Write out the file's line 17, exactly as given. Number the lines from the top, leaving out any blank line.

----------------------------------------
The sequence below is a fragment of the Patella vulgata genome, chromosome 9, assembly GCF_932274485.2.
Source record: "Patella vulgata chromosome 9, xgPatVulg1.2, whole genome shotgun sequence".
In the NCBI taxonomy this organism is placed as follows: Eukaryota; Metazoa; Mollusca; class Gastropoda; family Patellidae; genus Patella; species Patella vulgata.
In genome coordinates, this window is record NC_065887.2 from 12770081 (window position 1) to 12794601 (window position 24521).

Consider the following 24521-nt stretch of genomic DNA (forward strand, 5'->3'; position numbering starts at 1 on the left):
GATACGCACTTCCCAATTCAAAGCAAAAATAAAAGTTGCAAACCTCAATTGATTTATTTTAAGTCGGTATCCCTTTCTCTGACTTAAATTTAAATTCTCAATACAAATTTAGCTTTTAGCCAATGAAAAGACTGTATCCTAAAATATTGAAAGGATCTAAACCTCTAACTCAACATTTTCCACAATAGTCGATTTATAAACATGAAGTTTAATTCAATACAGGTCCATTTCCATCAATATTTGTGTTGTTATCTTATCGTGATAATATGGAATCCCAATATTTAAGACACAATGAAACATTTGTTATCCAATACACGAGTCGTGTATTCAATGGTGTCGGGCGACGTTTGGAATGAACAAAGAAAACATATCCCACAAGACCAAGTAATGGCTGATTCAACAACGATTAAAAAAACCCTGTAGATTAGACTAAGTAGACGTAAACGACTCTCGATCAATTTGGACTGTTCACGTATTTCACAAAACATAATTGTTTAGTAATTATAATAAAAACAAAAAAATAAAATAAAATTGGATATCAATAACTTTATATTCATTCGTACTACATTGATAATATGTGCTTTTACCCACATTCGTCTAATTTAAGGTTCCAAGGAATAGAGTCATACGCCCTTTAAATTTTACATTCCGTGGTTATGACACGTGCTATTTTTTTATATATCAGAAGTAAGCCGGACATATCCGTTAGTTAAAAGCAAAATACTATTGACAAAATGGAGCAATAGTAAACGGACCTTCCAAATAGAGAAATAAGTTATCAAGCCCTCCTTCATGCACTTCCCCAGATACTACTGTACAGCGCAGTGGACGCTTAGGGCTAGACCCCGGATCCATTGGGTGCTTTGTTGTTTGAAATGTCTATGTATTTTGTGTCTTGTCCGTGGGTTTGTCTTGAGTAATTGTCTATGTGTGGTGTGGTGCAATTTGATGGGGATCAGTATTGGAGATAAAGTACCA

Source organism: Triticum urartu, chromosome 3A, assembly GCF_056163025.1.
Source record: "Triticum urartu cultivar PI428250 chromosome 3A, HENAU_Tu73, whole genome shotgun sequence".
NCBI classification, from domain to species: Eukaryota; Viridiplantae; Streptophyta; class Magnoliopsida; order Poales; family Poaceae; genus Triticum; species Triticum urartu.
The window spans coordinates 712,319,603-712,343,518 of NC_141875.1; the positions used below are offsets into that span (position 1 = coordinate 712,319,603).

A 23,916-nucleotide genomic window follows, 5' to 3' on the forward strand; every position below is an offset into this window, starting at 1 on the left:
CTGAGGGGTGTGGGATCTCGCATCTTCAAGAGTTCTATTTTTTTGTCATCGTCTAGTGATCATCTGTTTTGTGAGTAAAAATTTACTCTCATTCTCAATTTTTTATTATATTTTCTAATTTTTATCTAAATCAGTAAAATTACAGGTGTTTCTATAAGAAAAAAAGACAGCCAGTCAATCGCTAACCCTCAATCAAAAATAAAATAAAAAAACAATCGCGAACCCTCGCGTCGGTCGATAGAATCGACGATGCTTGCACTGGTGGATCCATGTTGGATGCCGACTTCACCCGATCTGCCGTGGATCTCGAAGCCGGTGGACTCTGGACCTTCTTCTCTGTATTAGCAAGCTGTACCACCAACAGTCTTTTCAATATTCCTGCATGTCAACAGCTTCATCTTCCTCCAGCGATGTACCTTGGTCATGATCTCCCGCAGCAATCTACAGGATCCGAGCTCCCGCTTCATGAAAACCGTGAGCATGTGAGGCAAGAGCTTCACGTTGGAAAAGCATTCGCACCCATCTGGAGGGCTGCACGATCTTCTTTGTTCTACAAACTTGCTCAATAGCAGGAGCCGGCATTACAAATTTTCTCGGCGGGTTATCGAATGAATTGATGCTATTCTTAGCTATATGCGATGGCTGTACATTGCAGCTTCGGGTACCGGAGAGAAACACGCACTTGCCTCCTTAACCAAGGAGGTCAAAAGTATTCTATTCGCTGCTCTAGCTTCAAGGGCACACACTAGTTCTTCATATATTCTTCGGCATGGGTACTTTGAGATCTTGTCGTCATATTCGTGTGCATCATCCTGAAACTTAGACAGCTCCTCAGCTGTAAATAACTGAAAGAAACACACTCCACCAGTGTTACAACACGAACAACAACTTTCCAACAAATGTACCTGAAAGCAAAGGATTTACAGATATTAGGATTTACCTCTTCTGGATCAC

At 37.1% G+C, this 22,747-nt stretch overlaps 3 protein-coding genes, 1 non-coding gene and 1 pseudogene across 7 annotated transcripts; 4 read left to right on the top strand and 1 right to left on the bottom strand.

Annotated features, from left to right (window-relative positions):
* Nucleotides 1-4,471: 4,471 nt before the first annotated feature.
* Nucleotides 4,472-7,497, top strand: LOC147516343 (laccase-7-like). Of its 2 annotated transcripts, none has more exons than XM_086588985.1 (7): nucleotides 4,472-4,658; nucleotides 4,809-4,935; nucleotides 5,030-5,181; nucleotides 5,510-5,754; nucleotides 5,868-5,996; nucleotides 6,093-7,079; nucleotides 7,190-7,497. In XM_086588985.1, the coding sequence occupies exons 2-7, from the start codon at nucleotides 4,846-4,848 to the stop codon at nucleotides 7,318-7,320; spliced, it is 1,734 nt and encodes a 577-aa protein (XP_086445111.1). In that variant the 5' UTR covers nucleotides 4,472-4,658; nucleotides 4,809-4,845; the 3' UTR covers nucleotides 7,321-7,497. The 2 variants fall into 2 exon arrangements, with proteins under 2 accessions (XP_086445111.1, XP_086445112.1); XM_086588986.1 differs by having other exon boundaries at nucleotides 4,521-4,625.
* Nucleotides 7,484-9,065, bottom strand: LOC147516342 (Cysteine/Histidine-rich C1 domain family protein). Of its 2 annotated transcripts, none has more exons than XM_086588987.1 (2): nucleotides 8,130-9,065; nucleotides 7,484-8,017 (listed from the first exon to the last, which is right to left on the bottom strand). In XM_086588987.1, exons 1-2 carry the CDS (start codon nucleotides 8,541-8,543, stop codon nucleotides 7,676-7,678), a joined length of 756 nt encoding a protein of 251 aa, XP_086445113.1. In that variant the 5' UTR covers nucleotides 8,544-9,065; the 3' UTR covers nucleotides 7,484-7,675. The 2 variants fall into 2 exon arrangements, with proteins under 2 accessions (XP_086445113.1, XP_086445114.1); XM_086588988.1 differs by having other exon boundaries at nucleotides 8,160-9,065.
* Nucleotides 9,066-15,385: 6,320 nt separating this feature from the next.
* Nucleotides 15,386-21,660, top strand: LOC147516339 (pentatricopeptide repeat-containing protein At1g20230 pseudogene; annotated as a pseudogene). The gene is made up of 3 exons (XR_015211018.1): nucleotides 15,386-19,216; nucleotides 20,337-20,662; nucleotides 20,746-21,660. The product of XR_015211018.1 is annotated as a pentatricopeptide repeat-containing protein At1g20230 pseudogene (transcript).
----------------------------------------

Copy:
* Nucleotides 7,484-9,065, bottom strand: LOC147516342 (Cysteine/Histidine-rich C1 domain family protein). Of its 2 annotated transcripts, none has more exons than XM_086588987.1 (2): nucleotides 8,130-9,065; nucleotides 7,484-8,017 (listed from the first exon to the last, which is right to left on the bottom strand). In XM_086588987.1, exons 1-2 carry the CDS (start codon nucleotides 8,541-8,543, stop codon nucleotides 7,676-7,678), a joined length of 756 nt encoding a protein of 251 aa, XP_086445113.1. In that variant the 5' UTR covers nucleotides 8,544-9,065; the 3' UTR covers nucleotides 7,484-7,675. The 2 variants fall into 2 exon arrangements, with proteins under 2 accessions (XP_086445113.1, XP_086445114.1); XM_086588988.1 differs by having other exon boundaries at nucleotides 8,160-9,065.